[Python-3000] Please re-add __cmp__ to python 3000
David A. Wheeler
dwheeler at dwheeler.com
Mon Oct 29 19:34:03 CET 2007
I think several postings have explained better than I have on why __cmp__ is still very valuable. (See below.)
Guido van Rossum posted earlier that he was willing to entertain a PEP to restore __cmp__, so I've attempted to create a draft PEP, posted here:
Please let me know if it makes sense. Thanks.
Greg Ewing stated "Why not provide a __richcmp__ method that directly connects
with the corresponding type slot? All the comparisons eventually end up there anyway, so it seems like the right place to provide a one-stop comparison method in the 3.0 age."
It _seems_ to me that this is the same as "__cmp__", and if so, let's just keep using the same name (there's nothing wrong with the name!). But maybe I just don't understand the comment, so explanation welcome.
--- David A. Wheeler
>From my perspective, the real use case for cmp() is when you want to do
>a three-way comparison of a "large" object (for example, a Decimal
>instance). You can store the result of cmp() and then do a separate
and reply to the note "I'm having troubles coming up with things where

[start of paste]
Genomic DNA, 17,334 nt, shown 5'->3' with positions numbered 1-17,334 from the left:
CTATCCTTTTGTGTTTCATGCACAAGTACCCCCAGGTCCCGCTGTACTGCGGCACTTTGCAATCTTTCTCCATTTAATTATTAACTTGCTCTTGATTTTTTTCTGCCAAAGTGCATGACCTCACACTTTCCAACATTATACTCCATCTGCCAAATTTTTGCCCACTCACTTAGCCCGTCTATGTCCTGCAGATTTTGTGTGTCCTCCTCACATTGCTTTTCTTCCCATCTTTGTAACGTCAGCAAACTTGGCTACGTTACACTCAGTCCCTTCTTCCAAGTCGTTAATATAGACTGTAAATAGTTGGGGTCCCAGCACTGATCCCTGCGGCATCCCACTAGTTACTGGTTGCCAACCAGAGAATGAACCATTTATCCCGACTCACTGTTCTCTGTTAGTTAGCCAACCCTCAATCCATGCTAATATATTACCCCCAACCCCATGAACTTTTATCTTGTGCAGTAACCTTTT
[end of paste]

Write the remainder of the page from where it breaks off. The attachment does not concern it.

the *basic* operator is really a cmp-like function.", there were two replies..
Guido van Rossum:
>Here's one. When implementing the '<' operator on lists or tuples, you
> really want to call the 'cmp' operator on the individual items,
> because otherwise (if all you have is == and <) the algorithm becomes
> something like "compare for equality until you've found the first pair
> of items that are unequal; then compare those items again using < to
> decide the final outcome". If you don't believe this, try to implement
> this operation using only == or < without comparing any two items more
> than once.
> Think of things like comparing a tuple. You need to work your
> way along and recursively compare the elements. The decision
> about when to stop always involves ==, whatever comparison
> you're trying to do. So if e.g. you're doing <, then you have
> to test each element first for <, and if that's false, test
> it for ==. If the element is itself a tuple, it's doing this
> on its elements too, etc., and things get very inefficient.
> If you have a single cmp operation that you can apply to the
> elements, you only need to do it once for each element and it
> gives you all the information you need.
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